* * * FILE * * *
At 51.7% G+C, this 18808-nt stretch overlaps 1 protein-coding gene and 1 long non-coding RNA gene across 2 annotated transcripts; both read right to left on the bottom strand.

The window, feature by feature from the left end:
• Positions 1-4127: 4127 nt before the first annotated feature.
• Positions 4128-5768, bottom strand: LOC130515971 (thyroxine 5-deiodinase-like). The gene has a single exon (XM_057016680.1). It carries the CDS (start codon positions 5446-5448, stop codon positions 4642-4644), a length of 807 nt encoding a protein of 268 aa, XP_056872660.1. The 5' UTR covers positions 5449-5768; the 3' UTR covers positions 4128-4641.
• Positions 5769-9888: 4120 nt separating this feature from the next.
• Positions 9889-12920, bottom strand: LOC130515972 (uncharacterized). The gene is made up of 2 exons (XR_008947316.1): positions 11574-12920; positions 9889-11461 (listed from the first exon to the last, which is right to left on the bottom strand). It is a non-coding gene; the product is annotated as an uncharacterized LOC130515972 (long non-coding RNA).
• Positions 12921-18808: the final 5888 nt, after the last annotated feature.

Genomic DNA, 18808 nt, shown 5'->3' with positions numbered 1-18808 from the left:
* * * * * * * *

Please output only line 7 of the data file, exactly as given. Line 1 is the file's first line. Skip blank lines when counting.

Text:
• Positions 12921-18808: the final 5888 nt, after the last annotated feature.